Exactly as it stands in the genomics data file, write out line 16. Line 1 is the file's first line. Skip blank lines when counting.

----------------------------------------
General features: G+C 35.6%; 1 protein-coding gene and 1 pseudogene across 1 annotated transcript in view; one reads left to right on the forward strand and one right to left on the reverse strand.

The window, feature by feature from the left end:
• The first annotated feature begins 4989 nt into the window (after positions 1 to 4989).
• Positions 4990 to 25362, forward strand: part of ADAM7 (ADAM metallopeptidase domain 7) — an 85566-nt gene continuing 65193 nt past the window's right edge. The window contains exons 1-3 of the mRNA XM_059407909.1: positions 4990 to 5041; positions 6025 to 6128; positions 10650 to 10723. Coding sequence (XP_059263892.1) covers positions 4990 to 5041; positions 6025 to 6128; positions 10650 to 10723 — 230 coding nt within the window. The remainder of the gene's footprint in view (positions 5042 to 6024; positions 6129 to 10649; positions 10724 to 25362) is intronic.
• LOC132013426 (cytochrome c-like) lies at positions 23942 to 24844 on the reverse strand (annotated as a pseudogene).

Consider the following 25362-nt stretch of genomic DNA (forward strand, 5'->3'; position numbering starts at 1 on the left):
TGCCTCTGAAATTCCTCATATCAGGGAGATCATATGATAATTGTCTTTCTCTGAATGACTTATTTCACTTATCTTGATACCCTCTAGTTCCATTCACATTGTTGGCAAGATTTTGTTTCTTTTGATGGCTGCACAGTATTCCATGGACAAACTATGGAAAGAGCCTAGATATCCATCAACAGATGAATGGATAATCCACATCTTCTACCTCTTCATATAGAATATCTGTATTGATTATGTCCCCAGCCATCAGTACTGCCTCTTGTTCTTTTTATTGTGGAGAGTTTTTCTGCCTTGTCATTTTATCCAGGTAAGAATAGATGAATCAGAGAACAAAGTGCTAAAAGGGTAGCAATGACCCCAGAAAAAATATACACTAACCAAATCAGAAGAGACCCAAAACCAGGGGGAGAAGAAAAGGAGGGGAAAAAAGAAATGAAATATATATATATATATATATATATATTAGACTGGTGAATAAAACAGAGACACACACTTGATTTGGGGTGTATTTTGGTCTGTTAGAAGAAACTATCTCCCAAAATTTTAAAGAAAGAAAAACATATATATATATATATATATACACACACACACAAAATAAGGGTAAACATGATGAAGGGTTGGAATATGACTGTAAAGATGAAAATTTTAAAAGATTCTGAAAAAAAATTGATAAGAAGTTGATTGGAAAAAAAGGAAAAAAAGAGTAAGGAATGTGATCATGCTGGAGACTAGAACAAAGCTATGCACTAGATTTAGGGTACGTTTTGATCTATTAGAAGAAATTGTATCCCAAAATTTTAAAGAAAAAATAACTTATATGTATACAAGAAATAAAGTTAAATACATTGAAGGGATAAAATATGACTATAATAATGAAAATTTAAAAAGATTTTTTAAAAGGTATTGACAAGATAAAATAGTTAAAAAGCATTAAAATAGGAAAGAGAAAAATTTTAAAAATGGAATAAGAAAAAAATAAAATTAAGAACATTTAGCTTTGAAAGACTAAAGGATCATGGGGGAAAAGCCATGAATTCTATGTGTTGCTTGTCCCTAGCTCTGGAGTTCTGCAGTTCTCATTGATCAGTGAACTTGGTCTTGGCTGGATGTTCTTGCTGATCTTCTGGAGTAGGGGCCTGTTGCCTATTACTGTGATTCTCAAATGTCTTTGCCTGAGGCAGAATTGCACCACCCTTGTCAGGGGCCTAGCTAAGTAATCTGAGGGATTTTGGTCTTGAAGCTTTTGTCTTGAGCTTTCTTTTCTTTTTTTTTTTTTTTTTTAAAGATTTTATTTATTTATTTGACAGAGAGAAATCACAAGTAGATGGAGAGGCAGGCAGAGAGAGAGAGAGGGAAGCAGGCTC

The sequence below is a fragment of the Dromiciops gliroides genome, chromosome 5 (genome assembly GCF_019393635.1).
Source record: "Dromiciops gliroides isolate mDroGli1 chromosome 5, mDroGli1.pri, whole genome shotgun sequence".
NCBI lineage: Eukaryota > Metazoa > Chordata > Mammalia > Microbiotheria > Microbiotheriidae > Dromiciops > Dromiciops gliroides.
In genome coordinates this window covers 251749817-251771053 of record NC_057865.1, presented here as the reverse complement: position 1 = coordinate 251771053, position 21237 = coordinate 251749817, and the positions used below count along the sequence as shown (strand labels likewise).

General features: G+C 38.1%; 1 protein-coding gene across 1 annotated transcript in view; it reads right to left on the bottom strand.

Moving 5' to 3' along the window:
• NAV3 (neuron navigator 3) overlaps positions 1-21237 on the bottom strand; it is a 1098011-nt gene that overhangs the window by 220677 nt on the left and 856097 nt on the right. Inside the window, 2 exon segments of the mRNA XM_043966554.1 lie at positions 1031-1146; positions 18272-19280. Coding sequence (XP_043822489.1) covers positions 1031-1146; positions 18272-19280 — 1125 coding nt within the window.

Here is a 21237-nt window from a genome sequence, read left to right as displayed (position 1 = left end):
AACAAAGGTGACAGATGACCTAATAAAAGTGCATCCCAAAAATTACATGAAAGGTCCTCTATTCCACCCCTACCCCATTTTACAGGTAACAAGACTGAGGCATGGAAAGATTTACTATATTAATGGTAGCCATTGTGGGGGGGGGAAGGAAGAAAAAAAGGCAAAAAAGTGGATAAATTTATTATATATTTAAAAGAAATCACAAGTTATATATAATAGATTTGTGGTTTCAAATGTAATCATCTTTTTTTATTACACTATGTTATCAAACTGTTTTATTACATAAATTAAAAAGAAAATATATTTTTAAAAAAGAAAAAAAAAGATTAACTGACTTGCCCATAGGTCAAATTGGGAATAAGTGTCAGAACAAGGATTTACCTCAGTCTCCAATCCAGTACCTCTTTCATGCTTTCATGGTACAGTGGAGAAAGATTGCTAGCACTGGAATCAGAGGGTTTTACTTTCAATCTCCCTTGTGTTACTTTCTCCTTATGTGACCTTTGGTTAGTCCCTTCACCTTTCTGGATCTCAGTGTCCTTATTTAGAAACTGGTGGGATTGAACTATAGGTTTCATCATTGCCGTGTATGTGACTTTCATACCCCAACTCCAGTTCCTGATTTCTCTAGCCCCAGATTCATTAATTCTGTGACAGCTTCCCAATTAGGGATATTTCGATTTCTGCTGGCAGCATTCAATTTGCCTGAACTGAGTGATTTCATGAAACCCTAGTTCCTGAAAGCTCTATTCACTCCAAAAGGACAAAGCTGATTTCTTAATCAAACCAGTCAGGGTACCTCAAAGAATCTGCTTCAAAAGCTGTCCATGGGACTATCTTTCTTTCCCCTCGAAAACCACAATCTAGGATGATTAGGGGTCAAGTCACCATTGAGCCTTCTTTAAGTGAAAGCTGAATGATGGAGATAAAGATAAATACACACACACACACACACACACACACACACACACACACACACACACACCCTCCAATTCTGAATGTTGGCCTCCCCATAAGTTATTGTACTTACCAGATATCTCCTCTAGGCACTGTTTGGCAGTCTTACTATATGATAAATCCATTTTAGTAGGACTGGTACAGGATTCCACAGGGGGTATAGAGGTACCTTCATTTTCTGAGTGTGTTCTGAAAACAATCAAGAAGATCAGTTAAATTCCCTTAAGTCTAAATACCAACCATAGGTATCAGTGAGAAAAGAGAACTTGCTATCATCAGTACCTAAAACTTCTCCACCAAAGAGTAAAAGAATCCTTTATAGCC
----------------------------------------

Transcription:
AACAAAGGTGACAGATGACCTAATAAAAGTGCATCCCAAAAATTACATGAAAGGTCCTCTATTCCACCCCTACCCCATTTTACAGGTAACAAGACTGAGGCATGGAAAGATTTACTATATTAATGGTAGCCATTGTGGGGGGGGGAAGGAAGAAAAAAAGGCAAAAAAGTGGATAAATTTATTATATATTTAAAAGAAATCACAAGTTATATATAATAGATTTGTGGTTTCAAATGTAATCATCTTTTTTTATTACACTATGTTATCAAACTGTTTTATTACATAAATTAAAAAGAAAATATATTTTTAAAAAAGAAAAAAAAAGATTAACTGACTTGCCCATAGGTCAAATTGGGAATAAGTGTCAGAACAAGGATTTACCTCAGTCTCCAATCCAGTACCTCTTTCATGCTTTCATGGTACAGTGGAGAAAGATTGCTAGCACTGGAATCAGAGGGTTTTACTTTCAATCTCCCTTGTGTTACTTTCTCCTTATGTGACCTTTGGTTAGTCCCTTCACCTTTCTGGATCTCAGTGTCCTTATTTAGAAACTGGTGGGATTGAACTATAGGTTTCATCATTGCCGTGTATGTGACTTTCATACCCCAACTCCAGTTCCTGATTTCTCTAGCCCCAGATTCATTAATTCTGTGACAGCTTCCCAATTAGGGATATTTCGATTTCTGCTGGCAGCATTCAATTTGCCTGAACTGAGTGATTTCATGAAACCCTAGTTCCTGAAAGCTCTATTCACTCCAAAAGGACAAAGCTGATTTCTTAATCAAACCAGTCAGGGTACCTCAAAGAATCTGCTTCAAAAGCTGTCCATGGGACTATCTTTCTTTCCCCTCGAAAACCACAATCTAGGATGATTAGGGGTCAAGTCACCATTGAGCCTTCTTTAAGTGAAAGCTGAATGATGGAGATAAAGATAAATACACACACACACACACACACACACACACACACACACACACACACACACCCTCCAATTCTGAATGTTGGCCTCCCCATAAGTTATTGTACTTACCAGATATCTCCTCTAGGCACTGTTTGGCAGTCTTACTATATGATAAATCCATTTTAGTAGGACTGGTACAGGATTCCACAGGGGGTATAGAGGTACCTTCATTTTCTGAGTGTGTTCTGAAAACAATCAAGAAGATCAGTTAAATTCCCTTAAGTCTAAATACCAACCATAGGTATCAGTGAGAAAAGAGAACTTGCTATCATCAGTACCTAAAACTTCTCCACCAAAGAGTAAAAGAATCCTTTATAGCC